Stones in His Throat

“They have no idea what they’re asking,”

“They need to just let go.”

“Of course, when they get here they suddenly become the wife.”

“Shit! Call a code.”


“Give me the phone! We need a cart in 312.”

“Emergency cart needed in 312.”

The voice over the loudspeaker was always so calm. I don’t think I ever met her, but I imagined her with big glasses and dark, curly hair.

“Do you need help?”

“No, I think I’ve got it now. They haven’t written any orders yet.”

I have no medical training, all I can do is enter the doctor’s orders in the computer and answer the phone.

“You need to listen in,” The clerk from another desk has come to check on me, she connects the speaker at the desk to 312, “They might call out orders from the room.”

“Okay.” Muffled shouting comes from the speaker. All of it direct, steady, it has to be the nurses and techs. When it’s calm they’ll stop by and chat, meandering conversations, but in rooms surrounded by bells and “the family” they all have voices like highways, creating the quickest route between two points. Another sound rises above them, above the alarms and the pack or arriving doctors. It’s gasping, rasping, rattling. He’s trying to breathe. He’s older than I can ever imagine being. He’s surrounded by family. He’s thin and age-tanned and leathery. They need to just let him go and he’s trying to breathe. It sounds like gravel and meat grinding together. He’s been dying for days. There’s a living will in his chart. I checked it just an hour ago, to make sure everything was in order. They can’t intubate him, but they’ll try CPR. He’s gasping and rattling and I’ve never even seen anyone die before. I’ve never seen him or spoke to him, he hasn’t been able to speak while he’s here and I don’t go in patient’s rooms if I can help it. I wouldn’t even know his name if I hadn’t pulled out his chart, he’s always just been Room 312, and I’m listening to him die.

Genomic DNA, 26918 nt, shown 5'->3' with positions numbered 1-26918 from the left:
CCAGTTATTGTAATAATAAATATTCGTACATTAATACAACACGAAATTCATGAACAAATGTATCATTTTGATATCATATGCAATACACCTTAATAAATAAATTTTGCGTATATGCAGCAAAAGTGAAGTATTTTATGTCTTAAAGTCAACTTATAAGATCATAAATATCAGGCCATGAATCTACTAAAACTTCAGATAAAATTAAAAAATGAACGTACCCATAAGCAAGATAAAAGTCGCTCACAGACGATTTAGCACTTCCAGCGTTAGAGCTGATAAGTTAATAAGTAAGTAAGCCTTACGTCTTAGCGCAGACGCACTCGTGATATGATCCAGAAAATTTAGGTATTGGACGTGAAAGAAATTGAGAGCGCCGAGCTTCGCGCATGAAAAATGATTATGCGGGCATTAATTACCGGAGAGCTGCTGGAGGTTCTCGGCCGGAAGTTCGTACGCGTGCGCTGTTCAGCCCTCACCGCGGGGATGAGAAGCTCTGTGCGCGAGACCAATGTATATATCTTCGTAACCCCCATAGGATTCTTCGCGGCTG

They aren’t calling out for orders, they won’t call out for any. They’ve been expecting is, arguing with the family for a full DNR, but the family didn’t understand what it meant to call a code. Turning death into shouts and struggles and gravel in the chest. I wanted to turn off the speaker, to disconnect from the noise, but the other clerk is still there. Death is rare on our floor, so when the sound and violence for breath ends and the crowd disperses she talks me through the steps. A magnet with a flower on the door, a set of forms to prepare, a list of people to call. A cart comes up with coffee and cookies for the family. They don’t eat any of them. They talk to the nurses and hold each other and move down the hall to the visitors area.

When I get home I talk to my roommate, who’s tells me about the jobs she applied for and what happened on Maury. I think of bringing up what happened, but I don’t know what to say. “I heard a man’s dying breaths today and I’m scared about how easy it is to act like nothing happened,” No, too melodramatic. Instead I laugh at her impersonation of the I’m Not the Father Dance, and decide it’s not something I need to talk about right now. It wasn’t even my tragedy. I don’t know him, I’m not mourning him, so what right do I have to be troubled by his death.

I’ll tell her about it over a year later. We’ve moved to Chicago, and after months of sleeping on a couch in her friend’s living room I finally have my own place. We’re talking about terrible moments at work. Screaming customers, long hours, the boss who accused her of stealing.

“At the hospital we had to listen in when they called a code, in case they called out orders. It was kind of terrible.” My voice warbles comically, but it’s so obviously not funny anyone can tell I’m trying to cover up something. Exactly what that is, I’m still not sure. It’s silent for a moment any I’m not sure what I expect. Normally when talking about shitty situations we trade off, like a game of who can work themselves to death first.

“I really don’t think I could have worked there.”

“I am so glad I quit.”